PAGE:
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Polytropic process A polytropic process is a thermodynamic process that obeys the relation: PVn = C, where P is the pressure, V is volume,

n is any real number (the polytropic index), and C is a constant. This equation can be used to accurately characterize processes of certain systems, notably the compression or expansion of a gas, but in some cases, possibly liquids and solids. Under standard conditions, most gases can be accurately characterized by the ideal gas law. This construct allows for the pressure-volume relationship to be defined for essentially all ideal thermodynamic cycles, such as the well-known Carnot cycle. (Note however that there may be instances where a polytropic process occurs in a non-ideal gas.) For certain indices n, the process will be synonymous with other processes:

if n = 0, then PV0=P=const and it is an isobaric process (constant pressure) if n = 1, then for an ideal gas PV=NkT=const and it is an isothermal process (constant temperature) if n = = cp/cV, then for an ideal gas it is an adiabatic process (no heat transferred)

Note that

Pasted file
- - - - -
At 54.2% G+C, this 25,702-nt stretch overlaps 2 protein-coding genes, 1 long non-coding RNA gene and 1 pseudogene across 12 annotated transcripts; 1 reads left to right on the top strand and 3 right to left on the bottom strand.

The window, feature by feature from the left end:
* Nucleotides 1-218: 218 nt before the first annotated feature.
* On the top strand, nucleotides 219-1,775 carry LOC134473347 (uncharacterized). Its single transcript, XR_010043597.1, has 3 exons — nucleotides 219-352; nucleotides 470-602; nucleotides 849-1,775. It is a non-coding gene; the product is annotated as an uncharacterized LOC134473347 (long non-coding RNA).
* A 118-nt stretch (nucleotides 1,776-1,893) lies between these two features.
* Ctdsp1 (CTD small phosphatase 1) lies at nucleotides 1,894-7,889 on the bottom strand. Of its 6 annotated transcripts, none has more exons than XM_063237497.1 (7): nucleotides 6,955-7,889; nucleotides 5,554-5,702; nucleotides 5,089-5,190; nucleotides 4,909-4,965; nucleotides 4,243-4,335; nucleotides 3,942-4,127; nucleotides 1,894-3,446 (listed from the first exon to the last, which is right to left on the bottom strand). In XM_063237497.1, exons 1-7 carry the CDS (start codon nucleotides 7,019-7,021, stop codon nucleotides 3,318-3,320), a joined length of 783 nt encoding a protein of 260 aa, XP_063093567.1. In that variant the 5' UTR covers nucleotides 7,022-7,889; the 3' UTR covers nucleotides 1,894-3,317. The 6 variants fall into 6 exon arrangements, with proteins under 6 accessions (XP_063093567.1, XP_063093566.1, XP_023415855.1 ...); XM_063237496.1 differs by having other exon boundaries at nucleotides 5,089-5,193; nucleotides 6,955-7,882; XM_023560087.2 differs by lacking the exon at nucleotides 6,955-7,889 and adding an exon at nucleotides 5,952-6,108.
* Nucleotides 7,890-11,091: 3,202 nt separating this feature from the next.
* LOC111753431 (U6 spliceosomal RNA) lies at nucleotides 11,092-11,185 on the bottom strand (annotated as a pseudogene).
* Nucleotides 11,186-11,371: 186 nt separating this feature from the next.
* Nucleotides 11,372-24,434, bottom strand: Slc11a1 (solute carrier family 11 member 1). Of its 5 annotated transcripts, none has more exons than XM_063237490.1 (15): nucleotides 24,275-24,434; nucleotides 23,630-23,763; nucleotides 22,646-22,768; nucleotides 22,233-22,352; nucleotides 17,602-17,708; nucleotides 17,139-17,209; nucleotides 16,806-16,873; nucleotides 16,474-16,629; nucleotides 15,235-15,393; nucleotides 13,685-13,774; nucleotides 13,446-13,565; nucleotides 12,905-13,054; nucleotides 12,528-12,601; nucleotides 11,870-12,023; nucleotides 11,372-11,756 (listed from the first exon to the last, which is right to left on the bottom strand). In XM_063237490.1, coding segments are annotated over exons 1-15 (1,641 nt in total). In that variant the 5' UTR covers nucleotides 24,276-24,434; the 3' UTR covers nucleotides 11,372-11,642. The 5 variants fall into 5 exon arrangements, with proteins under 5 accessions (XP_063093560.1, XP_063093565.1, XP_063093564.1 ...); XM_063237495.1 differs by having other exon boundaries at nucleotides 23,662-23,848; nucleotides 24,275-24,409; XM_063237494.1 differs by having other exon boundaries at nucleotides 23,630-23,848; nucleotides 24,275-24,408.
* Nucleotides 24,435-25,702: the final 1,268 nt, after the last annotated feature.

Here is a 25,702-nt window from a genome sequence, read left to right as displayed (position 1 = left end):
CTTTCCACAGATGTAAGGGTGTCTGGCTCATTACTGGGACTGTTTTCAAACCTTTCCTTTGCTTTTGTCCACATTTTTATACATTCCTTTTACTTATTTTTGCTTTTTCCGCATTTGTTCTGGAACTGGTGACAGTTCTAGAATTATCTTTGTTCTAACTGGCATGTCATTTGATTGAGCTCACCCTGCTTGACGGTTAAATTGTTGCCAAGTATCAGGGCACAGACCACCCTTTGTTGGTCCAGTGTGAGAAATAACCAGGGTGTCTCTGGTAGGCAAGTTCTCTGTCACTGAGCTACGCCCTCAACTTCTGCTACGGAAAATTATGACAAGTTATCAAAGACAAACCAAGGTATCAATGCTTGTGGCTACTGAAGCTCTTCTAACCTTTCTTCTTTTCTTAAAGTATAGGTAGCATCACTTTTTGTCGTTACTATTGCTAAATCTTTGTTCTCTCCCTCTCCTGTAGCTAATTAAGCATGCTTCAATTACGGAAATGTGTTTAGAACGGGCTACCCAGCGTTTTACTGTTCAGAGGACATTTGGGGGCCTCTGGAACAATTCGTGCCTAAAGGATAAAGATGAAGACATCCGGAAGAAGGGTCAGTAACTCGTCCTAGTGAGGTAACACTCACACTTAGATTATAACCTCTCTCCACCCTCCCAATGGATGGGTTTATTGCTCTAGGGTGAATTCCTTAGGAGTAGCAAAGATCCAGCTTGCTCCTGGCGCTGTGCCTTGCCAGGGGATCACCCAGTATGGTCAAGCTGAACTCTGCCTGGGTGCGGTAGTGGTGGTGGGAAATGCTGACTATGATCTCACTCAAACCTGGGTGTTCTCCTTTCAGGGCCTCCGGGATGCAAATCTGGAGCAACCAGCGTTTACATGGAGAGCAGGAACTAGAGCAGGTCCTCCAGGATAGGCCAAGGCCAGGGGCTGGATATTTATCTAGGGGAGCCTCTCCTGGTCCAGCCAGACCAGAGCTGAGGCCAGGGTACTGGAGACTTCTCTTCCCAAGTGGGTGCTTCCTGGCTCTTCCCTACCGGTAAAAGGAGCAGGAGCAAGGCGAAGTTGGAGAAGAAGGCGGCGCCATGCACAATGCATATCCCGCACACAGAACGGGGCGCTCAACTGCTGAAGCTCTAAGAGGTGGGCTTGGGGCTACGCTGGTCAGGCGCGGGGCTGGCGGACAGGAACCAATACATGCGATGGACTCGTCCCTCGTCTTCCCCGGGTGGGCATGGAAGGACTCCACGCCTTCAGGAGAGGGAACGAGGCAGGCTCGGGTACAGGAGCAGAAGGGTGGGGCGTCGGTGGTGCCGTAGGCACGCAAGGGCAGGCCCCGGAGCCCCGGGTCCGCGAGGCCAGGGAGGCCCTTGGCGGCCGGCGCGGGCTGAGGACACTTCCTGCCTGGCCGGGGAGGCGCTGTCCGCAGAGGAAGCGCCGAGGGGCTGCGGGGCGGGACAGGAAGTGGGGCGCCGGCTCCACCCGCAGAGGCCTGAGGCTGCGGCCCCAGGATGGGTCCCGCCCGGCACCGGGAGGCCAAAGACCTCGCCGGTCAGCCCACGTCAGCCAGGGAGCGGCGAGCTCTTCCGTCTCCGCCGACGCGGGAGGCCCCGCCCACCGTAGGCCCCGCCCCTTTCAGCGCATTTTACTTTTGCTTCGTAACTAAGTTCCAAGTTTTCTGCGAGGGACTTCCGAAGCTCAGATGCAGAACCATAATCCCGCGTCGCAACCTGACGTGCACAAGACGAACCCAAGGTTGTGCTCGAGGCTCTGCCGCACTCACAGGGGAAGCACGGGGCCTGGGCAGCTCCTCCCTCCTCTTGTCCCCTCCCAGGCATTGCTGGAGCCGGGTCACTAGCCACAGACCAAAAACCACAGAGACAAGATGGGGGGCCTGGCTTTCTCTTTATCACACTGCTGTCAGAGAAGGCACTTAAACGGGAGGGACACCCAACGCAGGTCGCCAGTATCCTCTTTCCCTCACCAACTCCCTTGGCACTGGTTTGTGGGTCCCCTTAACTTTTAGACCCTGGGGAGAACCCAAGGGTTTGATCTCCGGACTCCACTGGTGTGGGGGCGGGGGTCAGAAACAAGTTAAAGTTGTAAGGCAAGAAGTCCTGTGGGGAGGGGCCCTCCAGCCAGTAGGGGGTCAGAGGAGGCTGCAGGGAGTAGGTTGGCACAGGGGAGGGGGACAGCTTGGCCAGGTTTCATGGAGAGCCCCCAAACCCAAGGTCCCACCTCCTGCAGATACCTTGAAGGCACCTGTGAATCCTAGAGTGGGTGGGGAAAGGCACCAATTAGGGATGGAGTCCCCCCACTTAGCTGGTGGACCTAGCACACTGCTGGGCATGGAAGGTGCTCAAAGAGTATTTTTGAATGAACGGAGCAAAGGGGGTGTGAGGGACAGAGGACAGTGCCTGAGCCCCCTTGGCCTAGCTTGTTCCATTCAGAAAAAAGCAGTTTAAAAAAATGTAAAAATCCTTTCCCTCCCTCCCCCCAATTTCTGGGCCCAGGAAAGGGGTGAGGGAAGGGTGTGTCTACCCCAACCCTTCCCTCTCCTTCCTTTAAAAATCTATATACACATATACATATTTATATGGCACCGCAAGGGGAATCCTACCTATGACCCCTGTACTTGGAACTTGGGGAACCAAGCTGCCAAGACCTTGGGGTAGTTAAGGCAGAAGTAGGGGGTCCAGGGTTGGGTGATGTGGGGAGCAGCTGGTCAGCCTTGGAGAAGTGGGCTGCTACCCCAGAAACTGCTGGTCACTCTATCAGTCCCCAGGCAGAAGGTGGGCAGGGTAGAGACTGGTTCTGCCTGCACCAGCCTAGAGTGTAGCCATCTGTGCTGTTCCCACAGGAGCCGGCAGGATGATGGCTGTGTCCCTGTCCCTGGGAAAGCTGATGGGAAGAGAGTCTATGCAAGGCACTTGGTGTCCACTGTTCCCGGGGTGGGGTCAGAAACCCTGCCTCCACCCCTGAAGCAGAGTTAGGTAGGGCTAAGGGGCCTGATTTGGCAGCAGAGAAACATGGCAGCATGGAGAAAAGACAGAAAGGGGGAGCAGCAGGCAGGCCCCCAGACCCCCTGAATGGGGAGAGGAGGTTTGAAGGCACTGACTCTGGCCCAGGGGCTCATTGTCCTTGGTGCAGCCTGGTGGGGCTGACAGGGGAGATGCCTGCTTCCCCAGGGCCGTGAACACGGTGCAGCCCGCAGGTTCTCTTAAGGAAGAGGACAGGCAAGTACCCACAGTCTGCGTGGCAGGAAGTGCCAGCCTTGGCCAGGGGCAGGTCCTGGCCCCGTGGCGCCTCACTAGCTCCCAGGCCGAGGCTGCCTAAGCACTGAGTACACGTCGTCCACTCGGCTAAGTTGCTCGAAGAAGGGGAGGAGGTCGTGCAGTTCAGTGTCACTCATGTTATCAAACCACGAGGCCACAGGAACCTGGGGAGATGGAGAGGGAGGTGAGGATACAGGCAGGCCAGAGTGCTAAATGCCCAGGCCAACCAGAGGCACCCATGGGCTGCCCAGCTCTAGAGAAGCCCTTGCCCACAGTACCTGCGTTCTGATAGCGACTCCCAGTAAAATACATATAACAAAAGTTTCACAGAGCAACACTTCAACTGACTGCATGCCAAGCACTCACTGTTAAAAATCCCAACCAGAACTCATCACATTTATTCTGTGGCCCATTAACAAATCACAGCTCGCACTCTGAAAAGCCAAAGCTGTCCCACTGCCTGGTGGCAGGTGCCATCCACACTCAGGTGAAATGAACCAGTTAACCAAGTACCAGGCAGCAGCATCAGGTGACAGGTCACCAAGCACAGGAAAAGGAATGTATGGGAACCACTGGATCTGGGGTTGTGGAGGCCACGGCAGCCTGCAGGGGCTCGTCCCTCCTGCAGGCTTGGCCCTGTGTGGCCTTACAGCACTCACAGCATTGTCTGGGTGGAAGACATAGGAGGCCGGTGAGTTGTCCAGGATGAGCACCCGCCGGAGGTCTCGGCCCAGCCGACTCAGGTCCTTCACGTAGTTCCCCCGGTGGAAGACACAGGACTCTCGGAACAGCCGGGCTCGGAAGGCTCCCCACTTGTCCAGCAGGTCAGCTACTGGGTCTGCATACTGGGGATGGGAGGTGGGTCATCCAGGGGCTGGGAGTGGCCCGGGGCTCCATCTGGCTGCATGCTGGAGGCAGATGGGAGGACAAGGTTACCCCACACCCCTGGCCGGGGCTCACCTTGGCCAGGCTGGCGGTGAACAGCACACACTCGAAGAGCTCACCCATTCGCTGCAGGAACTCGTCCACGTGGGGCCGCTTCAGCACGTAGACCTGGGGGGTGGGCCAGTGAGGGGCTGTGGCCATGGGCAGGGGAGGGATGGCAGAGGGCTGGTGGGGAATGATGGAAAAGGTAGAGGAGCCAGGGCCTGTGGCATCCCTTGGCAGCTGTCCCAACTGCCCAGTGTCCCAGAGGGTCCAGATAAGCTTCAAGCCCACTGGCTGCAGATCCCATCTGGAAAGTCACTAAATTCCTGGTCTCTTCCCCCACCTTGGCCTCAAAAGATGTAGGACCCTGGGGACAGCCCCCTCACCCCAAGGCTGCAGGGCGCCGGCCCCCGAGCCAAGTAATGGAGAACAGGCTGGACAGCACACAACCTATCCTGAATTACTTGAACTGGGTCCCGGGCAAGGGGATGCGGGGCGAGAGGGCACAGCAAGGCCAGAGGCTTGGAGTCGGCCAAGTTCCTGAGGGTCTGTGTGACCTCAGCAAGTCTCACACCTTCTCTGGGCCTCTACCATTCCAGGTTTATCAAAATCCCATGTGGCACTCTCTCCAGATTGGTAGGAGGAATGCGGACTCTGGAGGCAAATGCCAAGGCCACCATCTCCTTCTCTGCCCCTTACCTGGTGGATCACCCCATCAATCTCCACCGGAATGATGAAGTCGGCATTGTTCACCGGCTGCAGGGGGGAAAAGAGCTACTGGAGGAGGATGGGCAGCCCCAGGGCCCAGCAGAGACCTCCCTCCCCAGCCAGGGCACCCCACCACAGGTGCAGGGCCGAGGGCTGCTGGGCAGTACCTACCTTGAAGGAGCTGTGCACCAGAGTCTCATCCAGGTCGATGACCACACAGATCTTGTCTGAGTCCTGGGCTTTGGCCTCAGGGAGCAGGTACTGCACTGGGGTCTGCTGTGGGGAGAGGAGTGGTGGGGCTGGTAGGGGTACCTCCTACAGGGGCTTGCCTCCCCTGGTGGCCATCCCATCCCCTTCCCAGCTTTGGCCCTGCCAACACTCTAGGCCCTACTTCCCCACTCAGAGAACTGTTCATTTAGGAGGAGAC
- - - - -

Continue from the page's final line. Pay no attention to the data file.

, since , then it is an isochoric process (constant volume)

(see: adiabatic index)

if n =

When the index n occurs between any two of the former values (0,1,gamma, or infinity), it means that the polytropic curve will lie between the curves of the two corresponding indices. The equation is a valid characterization of a thermodynamic process assuming that:

The process is quasistatic The values of the heat capacities,cp and cV, are almost constant when 'n' is not zero or infinity. (In reality, cp and cV are a function of temperature, but are nearly linear within small changes of temperature).

Polytropic fluids Polytropic fluids are idealized fluid models that are used often in astrophysics. A polytropic fluid is a type of barotropic fluid for which the equation of state is written as: P = K(1 + 1 / n) where P is the pressure, K is a constant, is the density, and n is a quantity called the polytropic index.

This is also commonly written in the form: P = K where in this case, = (1 + 1 / n) (Note that need not be the adiabatic index (the ratio of specific heats), and in fact often it is not. This is sometimes a cause for confusion.) Gamma In the case of an isentropic ideal gas, is the ratio of specific heats, known as the adiabatic index. An isothermal ideal gas is also a polytropic gas. Here, the polytropic index is equal to one, and differs from the adiabatic index . In order to discriminate between the two gammas, the polytropic gamma is sometimes capitalized, . To confuse matters further, some authors refer to as the polytropic index, rather than n. Note that